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The 18 biggest tech scandals of 2018 (FB, TWTR, GOOGL, TSLA, AAPL)


Posted December 5, 2018 6:49 PM
The 18 biggest tech scandals of 2018 (FB, TWTR, GOOGL, TSLA, AAPL)

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  • From Facebook's Cambridge Analytica debacle to Google's sexual misconduct investigations, 2018 has been a year rocked by scandal in tech industry. 
  • Here are the 18 biggest tech scandals that happened this year.

In the tech world, 2018 was rocked by scandal. 

Over the last 12 months, many tech companies have found themselves at the center of our country's most pressing social and political issues. 

Facebook provided Cambridge Analytica — a data firm used by President Donald Trump's 2016 campaign to target voters — with 87 million users' personal information without obtaining proper consent. 

Google reportedly paid an executive tens of millions of dollars after he was let go over a sexual misconduct investigation.

And WhatsApp became a hotbed of misinformation, influencing political elections and costing people their lives. 

What follows are the 18 biggest scandals in the tech industry over the course of the last year:

February: Uber and Waymo go to court over stolen trade secrets regarding self-driving car technology.

In February, Uber and Google's self-driving car spinoff, Waymo, went to court over allegations that Uber stole trade secrets relating to Waymo's self-driving-car technology.

The case centered around Anthony Levandowski, a high-profile engineer who was accused of taking information with him when leaving Google and bringing that information to Uber when he joined the company.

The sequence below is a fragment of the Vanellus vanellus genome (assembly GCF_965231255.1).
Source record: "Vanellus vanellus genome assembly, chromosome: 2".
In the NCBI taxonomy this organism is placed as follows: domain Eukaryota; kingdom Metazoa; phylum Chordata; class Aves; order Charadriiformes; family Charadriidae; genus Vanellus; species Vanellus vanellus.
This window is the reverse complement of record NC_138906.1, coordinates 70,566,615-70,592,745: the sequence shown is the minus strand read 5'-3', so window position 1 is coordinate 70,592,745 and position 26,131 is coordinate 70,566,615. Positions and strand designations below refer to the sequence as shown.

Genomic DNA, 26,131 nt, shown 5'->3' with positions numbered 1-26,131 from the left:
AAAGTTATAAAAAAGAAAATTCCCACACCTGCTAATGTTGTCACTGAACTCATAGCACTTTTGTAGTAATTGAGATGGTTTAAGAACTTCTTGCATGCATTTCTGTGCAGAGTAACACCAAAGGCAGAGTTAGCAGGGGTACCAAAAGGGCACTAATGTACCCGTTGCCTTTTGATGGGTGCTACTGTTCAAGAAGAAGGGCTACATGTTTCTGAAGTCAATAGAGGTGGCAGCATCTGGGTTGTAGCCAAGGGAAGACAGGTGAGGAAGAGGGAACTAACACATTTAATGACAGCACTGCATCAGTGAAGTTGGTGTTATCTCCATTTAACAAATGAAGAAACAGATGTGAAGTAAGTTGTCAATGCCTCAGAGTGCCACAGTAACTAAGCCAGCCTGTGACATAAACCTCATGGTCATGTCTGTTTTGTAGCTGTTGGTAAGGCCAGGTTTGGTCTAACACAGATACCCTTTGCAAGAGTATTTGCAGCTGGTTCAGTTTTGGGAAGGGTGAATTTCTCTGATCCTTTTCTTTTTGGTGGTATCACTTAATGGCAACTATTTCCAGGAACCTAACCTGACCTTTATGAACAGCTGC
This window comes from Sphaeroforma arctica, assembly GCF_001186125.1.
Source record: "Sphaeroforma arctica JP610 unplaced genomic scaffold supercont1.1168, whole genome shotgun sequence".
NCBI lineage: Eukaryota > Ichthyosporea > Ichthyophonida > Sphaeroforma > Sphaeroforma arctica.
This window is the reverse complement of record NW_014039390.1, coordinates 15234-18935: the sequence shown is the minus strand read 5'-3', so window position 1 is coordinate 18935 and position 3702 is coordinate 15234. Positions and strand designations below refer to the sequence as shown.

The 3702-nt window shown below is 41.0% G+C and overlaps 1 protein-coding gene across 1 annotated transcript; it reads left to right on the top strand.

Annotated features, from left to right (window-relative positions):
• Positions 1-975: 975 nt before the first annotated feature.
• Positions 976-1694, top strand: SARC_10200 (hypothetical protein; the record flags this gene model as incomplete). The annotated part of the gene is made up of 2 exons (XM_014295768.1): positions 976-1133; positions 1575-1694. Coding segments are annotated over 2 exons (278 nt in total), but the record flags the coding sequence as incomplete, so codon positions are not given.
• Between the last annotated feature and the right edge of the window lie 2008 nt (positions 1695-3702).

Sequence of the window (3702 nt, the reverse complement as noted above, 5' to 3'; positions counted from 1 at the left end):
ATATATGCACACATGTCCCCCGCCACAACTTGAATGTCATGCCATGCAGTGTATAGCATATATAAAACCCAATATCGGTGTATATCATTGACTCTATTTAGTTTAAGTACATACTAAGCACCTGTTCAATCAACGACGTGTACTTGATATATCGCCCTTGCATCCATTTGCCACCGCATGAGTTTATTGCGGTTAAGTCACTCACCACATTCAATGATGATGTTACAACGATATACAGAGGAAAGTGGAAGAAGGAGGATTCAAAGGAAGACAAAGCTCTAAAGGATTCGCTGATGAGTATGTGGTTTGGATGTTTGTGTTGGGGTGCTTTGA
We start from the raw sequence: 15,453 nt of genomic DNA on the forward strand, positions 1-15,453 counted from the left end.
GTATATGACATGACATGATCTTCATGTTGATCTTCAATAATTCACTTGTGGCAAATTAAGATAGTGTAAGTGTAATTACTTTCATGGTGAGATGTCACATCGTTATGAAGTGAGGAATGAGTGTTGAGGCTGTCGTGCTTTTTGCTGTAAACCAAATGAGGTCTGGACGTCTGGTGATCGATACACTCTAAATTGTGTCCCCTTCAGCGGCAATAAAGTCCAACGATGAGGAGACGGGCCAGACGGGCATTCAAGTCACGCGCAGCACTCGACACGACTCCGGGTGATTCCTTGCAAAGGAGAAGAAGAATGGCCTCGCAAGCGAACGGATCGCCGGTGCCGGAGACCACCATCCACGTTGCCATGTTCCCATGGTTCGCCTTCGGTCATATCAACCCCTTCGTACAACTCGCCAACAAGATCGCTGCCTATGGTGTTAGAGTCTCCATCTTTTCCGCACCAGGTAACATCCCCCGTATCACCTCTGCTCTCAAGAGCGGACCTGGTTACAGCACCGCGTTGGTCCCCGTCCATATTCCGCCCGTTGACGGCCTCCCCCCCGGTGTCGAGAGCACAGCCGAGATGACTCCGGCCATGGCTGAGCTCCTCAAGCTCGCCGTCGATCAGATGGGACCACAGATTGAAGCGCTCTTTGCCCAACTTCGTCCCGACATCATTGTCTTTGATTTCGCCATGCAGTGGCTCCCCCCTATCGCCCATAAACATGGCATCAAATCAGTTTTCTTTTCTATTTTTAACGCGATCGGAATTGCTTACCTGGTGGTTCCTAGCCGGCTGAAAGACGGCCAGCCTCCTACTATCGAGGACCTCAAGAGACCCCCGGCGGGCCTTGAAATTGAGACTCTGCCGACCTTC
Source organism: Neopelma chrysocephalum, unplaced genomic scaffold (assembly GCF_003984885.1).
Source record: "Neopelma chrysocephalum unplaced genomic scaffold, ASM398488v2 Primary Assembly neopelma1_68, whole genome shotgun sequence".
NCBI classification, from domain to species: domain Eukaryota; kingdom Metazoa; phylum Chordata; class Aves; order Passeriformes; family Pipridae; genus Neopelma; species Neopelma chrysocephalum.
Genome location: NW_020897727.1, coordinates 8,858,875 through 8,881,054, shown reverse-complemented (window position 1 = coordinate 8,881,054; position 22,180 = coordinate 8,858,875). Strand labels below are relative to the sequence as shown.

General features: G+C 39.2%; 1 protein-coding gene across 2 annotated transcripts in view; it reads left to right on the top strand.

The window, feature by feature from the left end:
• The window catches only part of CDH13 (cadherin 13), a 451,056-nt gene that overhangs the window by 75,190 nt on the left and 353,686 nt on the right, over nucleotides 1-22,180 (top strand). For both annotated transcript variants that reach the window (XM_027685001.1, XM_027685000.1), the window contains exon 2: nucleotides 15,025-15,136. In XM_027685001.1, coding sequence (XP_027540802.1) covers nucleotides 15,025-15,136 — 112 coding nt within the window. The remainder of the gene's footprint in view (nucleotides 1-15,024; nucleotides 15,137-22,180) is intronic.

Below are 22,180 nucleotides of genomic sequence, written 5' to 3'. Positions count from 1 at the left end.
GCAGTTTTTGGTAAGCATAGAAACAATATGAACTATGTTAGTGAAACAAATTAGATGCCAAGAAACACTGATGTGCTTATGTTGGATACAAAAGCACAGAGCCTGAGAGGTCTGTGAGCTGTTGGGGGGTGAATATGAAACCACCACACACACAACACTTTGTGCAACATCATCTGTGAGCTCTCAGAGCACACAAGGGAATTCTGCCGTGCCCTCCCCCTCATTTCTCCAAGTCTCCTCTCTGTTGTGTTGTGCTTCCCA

The trial was hugely anticipated among those in tech, as it included two of Silicon Valley’s largest companies, and even featured testimony from Uber's former CEO, Travis Kalanick.

Ultimately, Uber agreed to pay Waymo $245 million in equity.



March: Google’s Project Maven contract to partner with the Department of Defense on AI technology is revealed.

In March, a report by Gizmodo revealed that Google had a contract in place with the US Department of Defense for the use of artificial intelligence technology, known internally as Project Maven.

Critics of the AI tech — which speeds up the process of analyzing video images — believed it could be used for increasing the accuracy of drone-missile strikes, which often result in civilian casualties. As a result, thousands of Google employees signed a letter to Google CEO Sundar Pichai, urging the company to end the contract, saying: "We believe that Google should not be in the business of war."

In June, after facing intense internal and external pressures, Google announced it would not renew its current contract with the DoD, which expires in 2019.



March: A self-driving Uber car hits and kills a woman in Arizona.

In March, a woman in Tempe, Arizona, was killed by a self-driving car operated by Uber. It was the first time a pedestrian had been killed by an autonomous vehicle.

Uber, which had been competing with companies like Waymo and GM to bring self-driving services to market, subsequently paused all of its autonomous vehicle testing.

Now, as the company prepares to return its cars to the roads, new reports from Business Insider have revealed the internal debates and dysfunction leading up to March’s tragic accident.



See the rest of the story at Business Insider

Credit: REUTERS/Leah Millis

Reference: http://uk.businessinsider.com/biggest-tech-scandals-2018-11

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